Many of us are told we are too sensitive, emotional, or take matters too personally. Or, perhaps a bright light or noise causes us to feel distressed and disoriented. It is easy to write off these traits as little personality quirks, but what if they signify something more?
Overly sensitive individuals are frequently bullied, misrepresented, or made to feel weak in our society. Our culture values self-determination, strength, and resilience. When a person is overly sensitive, others may take advantage of these individuals or have false misconceptions.
The inability to understand HSPs can hurt the sensitive person and prevent him/her from achieving goals and interacting with others. Sensitivity is not a bad personality trait, but a virtue that correlates with creativity, empathy, and intelligence. But, what exactly does it mean to be highly sensitive? Here is what the experts say.
What is a Highly Sensitive Person (HSP)?
A highly sensitive person is a term that describes people who are internally more sensitive to physical, emotional, or other stimuli. While some refer to this as sensory processing sensitivity, others label these individuals as HSPs. This is not a mental health condition, but a personality trait that comes with benefits and downsides.
A highly sensitive person is someone who tends to overthink situations, respond to other's emotions, and react to social stimuli more than others. These individuals may avoid certain television shows because they impact their emotional state. They may respond deeply to artwork or a story and think about it for days. They may have trouble functioning in crowded spaces or sitting in a location with bright lights.
HSPs have an inherent need for regular downtime, away from other individuals. They use this time to retreat to a quiet, dark place where they can spend time alone. They usually have strong opinions, thoughts, and feelings that accompany them. While many people can have a few of these traits, HSPS tends to have all of them. Roughly 20% of the population are HSPs.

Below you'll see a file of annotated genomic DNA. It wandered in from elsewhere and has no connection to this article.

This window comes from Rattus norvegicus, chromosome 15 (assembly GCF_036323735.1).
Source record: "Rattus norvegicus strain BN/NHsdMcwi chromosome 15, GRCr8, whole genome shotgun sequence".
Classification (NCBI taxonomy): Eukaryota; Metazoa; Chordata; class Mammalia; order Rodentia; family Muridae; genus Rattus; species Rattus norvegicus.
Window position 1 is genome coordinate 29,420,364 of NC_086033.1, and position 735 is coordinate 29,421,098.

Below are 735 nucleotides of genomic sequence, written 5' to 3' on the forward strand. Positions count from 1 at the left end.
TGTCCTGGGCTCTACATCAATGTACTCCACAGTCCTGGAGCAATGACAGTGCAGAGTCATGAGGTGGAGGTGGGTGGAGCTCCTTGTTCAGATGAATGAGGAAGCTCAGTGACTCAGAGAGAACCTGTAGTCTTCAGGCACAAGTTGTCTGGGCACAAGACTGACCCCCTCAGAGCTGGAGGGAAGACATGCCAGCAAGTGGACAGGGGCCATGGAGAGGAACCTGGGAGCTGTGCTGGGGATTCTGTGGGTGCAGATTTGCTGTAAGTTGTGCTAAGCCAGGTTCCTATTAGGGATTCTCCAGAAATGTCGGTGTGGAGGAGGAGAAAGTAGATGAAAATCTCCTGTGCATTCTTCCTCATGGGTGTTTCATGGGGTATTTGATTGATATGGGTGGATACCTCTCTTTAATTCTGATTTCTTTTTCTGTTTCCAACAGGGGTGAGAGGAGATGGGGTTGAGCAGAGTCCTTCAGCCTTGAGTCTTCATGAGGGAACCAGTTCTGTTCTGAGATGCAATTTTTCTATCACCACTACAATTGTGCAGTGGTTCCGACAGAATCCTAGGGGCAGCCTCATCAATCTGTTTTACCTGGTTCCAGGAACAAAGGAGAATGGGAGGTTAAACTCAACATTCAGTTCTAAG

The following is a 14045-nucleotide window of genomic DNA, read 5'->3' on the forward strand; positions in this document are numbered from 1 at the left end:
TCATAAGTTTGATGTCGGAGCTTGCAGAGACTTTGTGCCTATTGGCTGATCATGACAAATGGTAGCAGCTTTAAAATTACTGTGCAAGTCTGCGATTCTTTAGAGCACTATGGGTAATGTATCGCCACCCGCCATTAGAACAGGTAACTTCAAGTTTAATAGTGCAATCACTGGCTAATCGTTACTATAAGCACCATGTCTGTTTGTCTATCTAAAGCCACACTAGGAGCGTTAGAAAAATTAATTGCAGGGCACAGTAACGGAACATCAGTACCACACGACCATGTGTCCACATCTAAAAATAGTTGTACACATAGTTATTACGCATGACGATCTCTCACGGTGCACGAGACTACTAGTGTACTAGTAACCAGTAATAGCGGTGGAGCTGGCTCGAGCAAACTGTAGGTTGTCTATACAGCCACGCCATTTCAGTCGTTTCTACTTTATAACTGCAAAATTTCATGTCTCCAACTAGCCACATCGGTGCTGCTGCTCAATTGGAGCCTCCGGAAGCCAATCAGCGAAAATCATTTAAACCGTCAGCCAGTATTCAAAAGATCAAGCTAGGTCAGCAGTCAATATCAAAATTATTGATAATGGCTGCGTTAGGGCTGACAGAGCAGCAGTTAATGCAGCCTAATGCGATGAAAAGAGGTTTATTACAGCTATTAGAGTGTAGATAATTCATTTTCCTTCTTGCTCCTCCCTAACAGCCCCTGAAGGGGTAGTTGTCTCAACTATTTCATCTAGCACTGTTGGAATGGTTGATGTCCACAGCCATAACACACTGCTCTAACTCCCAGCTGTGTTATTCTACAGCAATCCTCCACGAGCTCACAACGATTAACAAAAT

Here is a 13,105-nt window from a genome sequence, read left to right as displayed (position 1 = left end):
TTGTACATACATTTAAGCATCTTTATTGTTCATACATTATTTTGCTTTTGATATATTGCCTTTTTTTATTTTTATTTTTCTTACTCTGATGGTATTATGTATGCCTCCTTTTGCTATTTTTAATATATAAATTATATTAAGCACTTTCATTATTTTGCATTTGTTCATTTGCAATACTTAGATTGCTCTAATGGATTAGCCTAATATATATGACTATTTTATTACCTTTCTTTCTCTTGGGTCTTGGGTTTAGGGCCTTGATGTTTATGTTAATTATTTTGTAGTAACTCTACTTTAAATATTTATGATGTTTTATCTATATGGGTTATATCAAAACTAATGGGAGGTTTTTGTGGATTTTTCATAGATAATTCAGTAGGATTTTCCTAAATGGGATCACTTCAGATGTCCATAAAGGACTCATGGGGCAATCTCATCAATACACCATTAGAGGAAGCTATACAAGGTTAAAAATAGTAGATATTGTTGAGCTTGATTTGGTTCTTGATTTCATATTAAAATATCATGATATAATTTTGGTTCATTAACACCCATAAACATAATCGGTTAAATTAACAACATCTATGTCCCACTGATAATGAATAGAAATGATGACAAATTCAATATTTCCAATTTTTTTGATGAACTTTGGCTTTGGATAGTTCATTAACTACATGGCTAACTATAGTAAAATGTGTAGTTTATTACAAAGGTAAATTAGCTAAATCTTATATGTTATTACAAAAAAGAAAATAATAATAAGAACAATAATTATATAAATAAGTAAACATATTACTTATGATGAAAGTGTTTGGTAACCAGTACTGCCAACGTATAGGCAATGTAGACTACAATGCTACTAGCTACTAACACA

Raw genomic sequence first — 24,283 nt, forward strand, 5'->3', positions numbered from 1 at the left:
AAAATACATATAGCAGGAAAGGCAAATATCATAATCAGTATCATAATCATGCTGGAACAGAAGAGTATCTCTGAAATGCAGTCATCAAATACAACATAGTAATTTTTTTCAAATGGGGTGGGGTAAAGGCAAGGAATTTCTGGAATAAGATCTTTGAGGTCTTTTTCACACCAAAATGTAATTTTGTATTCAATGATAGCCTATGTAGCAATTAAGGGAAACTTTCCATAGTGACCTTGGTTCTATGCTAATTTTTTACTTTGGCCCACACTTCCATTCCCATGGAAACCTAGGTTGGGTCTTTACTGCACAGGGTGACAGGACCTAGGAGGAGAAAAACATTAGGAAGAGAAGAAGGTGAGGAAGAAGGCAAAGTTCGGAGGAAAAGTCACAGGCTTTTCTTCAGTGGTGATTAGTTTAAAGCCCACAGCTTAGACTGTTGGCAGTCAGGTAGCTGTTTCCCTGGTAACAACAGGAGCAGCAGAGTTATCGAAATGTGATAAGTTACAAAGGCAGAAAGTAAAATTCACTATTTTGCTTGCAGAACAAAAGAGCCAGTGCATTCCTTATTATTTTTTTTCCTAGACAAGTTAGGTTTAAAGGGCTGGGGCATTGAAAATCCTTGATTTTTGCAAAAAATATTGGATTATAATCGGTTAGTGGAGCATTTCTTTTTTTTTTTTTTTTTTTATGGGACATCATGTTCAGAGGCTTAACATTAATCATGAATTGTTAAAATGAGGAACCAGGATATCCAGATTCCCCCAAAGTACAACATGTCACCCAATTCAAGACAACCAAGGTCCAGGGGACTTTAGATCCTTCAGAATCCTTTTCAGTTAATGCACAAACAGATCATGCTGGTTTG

Positives and Downsides to Being an HSP
HSPs tend to notice more than others. They have an inherently intuitive nature and an ability to “peel the onion”. On the other hand, it can be hard for HSPs to handle aggressive behavior, be challenged, or sit through uncomfortable situations.
HSPs may avoid certain situations that lead to overwhelming feelings. For example, an HSP may not enjoy a movie where the main character is frequently embarrassed. This is because the HSP can feel the embarrassment of the main character, even though he/she knows it is just a movie.
On the other hand, HSPs enjoy complex conversations and enjoy the beauty in nature and art. They empathize and understand other people and tend to see their perspectives. They grow attached to people and build close relationships with those they trust.
These individuals make excellent writers, artists, or conversationalists. If HSPs know how to mitigate some of the negative parts of being overly sensitive, they can use these gifts to their benefit. Unfortunately, many HSPs become more stressed and are more prone to anxiety disorders. They have a hard time with conflict and tend to avoid confrontation. This can be challenging in the workplace or at home. They also feel responsible for others’ expectations, which makes it harder to let people down.
HSPS can overcome many of these downsides through therapy and learning to be more assertive. Some therapists may use exposure therapy to help HSPs adjust to bright lights, awkward social situations, or confrontation. If the downsides of being an HSP are impacting one’s life, individuals should speak with a counselor or healthcare provider.
Do you feel hypersensitive, anxious, or stressed? If so, please contact Straight Talk Counseling at 714-828-2000 or visit our website at www.straighttalkcounseling.org. One of our professional counselors would be happy to speak with you.